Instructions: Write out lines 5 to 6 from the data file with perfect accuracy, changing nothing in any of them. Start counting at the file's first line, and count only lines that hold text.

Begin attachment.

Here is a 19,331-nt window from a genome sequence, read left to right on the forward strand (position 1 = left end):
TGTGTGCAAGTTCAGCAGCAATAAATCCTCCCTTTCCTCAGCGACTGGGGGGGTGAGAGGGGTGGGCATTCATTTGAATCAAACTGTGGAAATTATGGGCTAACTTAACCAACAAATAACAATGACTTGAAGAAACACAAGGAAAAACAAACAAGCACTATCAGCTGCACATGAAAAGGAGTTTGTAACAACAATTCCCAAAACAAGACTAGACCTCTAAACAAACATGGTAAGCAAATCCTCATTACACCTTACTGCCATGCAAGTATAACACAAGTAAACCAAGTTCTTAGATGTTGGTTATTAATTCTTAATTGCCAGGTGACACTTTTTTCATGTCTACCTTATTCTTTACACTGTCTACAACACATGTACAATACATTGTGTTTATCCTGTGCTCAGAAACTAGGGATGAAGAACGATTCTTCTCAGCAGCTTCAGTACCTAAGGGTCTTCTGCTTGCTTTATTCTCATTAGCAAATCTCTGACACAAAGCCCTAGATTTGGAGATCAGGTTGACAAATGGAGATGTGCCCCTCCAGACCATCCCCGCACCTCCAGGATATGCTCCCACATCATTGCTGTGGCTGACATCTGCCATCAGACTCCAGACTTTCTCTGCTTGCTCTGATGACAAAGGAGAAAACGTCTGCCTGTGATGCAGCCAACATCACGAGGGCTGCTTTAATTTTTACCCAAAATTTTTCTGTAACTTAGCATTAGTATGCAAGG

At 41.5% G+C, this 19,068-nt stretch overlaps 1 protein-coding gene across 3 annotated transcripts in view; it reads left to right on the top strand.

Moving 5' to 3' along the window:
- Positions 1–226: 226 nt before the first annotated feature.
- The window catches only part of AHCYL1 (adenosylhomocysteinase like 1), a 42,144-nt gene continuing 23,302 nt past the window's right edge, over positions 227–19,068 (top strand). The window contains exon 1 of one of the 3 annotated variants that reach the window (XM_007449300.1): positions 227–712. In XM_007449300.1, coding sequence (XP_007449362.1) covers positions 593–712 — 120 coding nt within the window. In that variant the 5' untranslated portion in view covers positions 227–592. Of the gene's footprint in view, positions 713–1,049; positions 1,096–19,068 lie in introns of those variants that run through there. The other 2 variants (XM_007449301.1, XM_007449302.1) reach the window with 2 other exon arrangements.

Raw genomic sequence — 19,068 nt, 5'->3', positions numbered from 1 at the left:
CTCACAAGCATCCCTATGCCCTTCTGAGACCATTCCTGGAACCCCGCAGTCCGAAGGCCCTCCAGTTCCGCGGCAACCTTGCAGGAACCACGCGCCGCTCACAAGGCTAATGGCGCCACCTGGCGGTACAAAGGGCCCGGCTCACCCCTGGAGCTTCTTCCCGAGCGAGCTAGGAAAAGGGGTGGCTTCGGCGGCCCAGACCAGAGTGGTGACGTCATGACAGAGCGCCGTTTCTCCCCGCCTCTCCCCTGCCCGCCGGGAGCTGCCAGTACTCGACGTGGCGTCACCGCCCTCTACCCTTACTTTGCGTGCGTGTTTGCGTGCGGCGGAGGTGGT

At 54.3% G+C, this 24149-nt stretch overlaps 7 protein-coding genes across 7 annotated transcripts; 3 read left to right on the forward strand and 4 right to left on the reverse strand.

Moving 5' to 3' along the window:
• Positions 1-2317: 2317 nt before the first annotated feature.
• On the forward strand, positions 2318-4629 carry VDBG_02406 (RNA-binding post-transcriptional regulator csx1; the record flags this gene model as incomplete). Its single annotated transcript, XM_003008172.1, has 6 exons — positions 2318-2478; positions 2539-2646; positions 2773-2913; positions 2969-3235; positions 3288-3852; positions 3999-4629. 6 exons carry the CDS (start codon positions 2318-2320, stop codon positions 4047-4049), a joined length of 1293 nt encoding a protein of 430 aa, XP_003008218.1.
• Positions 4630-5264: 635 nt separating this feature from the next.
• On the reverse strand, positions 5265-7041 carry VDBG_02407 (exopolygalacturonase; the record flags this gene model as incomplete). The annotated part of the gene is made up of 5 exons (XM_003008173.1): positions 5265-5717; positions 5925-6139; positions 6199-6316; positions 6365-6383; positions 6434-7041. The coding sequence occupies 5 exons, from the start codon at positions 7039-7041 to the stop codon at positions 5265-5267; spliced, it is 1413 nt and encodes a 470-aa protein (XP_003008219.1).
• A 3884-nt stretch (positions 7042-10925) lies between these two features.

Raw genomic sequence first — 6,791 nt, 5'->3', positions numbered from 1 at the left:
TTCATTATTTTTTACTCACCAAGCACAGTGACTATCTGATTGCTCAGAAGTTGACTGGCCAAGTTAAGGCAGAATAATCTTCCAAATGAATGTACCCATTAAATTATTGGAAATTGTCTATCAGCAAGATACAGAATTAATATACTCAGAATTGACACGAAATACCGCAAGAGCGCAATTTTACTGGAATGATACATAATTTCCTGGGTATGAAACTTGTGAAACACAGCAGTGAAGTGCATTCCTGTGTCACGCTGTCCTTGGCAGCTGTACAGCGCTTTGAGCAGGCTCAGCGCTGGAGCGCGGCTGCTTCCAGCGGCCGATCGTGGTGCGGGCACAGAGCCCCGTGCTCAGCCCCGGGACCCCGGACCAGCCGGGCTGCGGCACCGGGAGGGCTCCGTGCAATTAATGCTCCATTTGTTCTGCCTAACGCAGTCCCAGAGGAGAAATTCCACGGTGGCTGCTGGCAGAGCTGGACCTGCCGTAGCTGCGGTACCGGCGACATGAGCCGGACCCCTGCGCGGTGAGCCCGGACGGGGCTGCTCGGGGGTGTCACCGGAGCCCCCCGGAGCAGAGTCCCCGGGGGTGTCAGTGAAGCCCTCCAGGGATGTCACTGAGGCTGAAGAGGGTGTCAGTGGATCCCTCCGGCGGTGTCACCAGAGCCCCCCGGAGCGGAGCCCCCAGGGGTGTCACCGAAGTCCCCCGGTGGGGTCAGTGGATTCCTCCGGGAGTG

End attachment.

- Positions 1–226: 226 nt before the first annotated feature.
- The window catches only part of AHCYL1 (adenosylhomocysteinase like 1), a 42,144-nt gene continuing 23,302 nt past the window's right edge, over positions 227–19,068 (top strand). The window contains exon 1 of one of the 3 annotated variants that reach the window (XM_007449300.1): positions 227–712. In XM_007449300.1, coding sequence (XP_007449362.1) covers positions 593–712 — 120 coding nt within the window. In that variant the 5' untranslated portion in view covers positions 227–592. Of the gene's footprint in view, positions 713–1,049; positions 1,096–19,068 lie in introns of those variants that run through there. The other 2 variants (XM_007449301.1, XM_007449302.1) reach the window with 2 other exon arrangements.